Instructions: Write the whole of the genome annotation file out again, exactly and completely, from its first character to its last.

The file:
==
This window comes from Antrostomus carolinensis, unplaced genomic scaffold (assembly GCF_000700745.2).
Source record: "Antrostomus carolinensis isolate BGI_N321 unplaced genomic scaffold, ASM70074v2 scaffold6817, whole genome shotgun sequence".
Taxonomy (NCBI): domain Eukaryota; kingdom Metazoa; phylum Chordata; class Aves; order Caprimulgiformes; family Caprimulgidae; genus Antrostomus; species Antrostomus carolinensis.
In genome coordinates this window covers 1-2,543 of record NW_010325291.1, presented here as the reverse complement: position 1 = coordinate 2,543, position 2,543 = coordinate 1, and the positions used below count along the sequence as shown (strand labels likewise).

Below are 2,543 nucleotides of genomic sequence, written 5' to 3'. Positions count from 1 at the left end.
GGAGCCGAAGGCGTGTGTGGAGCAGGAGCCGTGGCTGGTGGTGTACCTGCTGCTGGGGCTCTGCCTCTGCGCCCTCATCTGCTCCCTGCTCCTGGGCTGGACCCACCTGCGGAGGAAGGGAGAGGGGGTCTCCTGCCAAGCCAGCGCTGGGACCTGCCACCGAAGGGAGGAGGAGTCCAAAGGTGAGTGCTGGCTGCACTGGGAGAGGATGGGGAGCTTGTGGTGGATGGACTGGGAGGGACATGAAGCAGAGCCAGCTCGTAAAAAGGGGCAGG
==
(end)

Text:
This window comes from Antrostomus carolinensis, unplaced genomic scaffold (assembly GCF_000700745.2).
Source record: "Antrostomus carolinensis isolate BGI_N321 unplaced genomic scaffold, ASM70074v2 scaffold6817, whole genome shotgun sequence".
Taxonomy (NCBI): domain Eukaryota; kingdom Metazoa; phylum Chordata; class Aves; order Caprimulgiformes; family Caprimulgidae; genus Antrostomus; species Antrostomus carolinensis.
In genome coordinates this window covers 1-2,543 of record NW_010325291.1, presented here as the reverse complement: position 1 = coordinate 2,543, position 2,543 = coordinate 1, and the positions used below count along the sequence as shown (strand labels likewise).

Below are 2,543 nucleotides of genomic sequence, written 5' to 3'. Positions count from 1 at the left end.
GGAGCCGAAGGCGTGTGTGGAGCAGGAGCCGTGGCTGGTGGTGTACCTGCTGCTGGGGCTCTGCCTCTGCGCCCTCATCTGCTCCCTGCTCCTGGGCTGGACCCACCTGCGGAGGAAGGGAGAGGGGGTCTCCTGCCAAGCCAGCGCTGGGACCTGCCACCGAAGGGAGGAGGAGTCCAAAGGTGAGTGCTGGCTGCACTGGGAGAGGATGGGGAGCTTGTGGTGGATGGACTGGGAGGGACATGAAGCAGAGCCAGCTCGTAAAAAGGGGCAGG